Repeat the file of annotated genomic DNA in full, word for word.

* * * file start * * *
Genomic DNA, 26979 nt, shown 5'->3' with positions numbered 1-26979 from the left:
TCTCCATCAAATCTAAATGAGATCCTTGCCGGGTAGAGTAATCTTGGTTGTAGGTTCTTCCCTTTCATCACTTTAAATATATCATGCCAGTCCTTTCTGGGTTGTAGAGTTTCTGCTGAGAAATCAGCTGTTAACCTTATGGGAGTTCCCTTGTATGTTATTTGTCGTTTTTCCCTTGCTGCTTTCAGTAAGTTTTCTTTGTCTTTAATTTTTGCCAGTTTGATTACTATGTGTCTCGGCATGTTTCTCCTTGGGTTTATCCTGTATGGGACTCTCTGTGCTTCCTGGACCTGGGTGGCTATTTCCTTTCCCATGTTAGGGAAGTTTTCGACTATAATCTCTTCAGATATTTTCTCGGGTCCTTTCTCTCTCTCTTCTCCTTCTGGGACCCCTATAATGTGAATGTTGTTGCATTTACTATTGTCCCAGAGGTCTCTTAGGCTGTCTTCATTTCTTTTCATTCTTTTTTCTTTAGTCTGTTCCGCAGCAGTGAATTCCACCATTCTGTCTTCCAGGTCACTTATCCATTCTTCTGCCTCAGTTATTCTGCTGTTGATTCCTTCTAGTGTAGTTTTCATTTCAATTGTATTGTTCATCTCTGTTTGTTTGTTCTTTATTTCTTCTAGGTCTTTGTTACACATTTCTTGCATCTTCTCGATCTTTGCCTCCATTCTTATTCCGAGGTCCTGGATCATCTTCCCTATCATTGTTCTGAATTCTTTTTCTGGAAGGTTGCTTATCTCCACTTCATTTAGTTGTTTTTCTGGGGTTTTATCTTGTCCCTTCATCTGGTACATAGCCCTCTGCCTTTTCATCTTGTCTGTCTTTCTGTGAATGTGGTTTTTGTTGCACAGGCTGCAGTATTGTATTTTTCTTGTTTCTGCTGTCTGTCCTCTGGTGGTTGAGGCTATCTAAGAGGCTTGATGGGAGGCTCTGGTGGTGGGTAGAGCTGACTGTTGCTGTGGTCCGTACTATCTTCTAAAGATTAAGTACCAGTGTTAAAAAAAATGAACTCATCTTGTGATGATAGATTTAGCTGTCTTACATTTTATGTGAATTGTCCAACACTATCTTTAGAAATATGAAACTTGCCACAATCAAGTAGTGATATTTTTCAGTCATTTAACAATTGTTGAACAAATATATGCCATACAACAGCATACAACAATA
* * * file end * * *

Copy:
Genomic DNA, 26979 nt, shown 5'->3' with positions numbered 1-26979 from the left:
TCTCCATCAAATCTAAATGAGATCCTTGCCGGGTAGAGTAATCTTGGTTGTAGGTTCTTCCCTTTCATCACTTTAAATATATCATGCCAGTCCTTTCTGGGTTGTAGAGTTTCTGCTGAGAAATCAGCTGTTAACCTTATGGGAGTTCCCTTGTATGTTATTTGTCGTTTTTCCCTTGCTGCTTTCAGTAAGTTTTCTTTGTCTTTAATTTTTGCCAGTTTGATTACTATGTGTCTCGGCATGTTTCTCCTTGGGTTTATCCTGTATGGGACTCTCTGTGCTTCCTGGACCTGGGTGGCTATTTCCTTTCCCATGTTAGGGAAGTTTTCGACTATAATCTCTTCAGATATTTTCTCGGGTCCTTTCTCTCTCTCTTCTCCTTCTGGGACCCCTATAATGTGAATGTTGTTGCATTTACTATTGTCCCAGAGGTCTCTTAGGCTGTCTTCATTTCTTTTCATTCTTTTTTCTTTAGTCTGTTCCGCAGCAGTGAATTCCACCATTCTGTCTTCCAGGTCACTTATCCATTCTTCTGCCTCAGTTATTCTGCTGTTGATTCCTTCTAGTGTAGTTTTCATTTCAATTGTATTGTTCATCTCTGTTTGTTTGTTCTTTATTTCTTCTAGGTCTTTGTTACACATTTCTTGCATCTTCTCGATCTTTGCCTCCATTCTTATTCCGAGGTCCTGGATCATCTTCCCTATCATTGTTCTGAATTCTTTTTCTGGAAGGTTGCTTATCTCCACTTCATTTAGTTGTTTTTCTGGGGTTTTATCTTGTCCCTTCATCTGGTACATAGCCCTCTGCCTTTTCATCTTGTCTGTCTTTCTGTGAATGTGGTTTTTGTTGCACAGGCTGCAGTATTGTATTTTTCTTGTTTCTGCTGTCTGTCCTCTGGTGGTTGAGGCTATCTAAGAGGCTTGATGGGAGGCTCTGGTGGTGGGTAGAGCTGACTGTTGCTGTGGTCCGTACTATCTTCTAAAGATTAAGTACCAGTGTTAAAAAAAATGAACTCATCTTGTGATGATAGATTTAGCTGTCTTACATTTTATGTGAATTGTCCAACACTATCTTTAGAAATATGAAACTTGCCACAATCAAGTAGTGATATTTTTCAGTCATTTAACAATTGTTGAACAAATATATGCCATACAACAGCATACAACAATA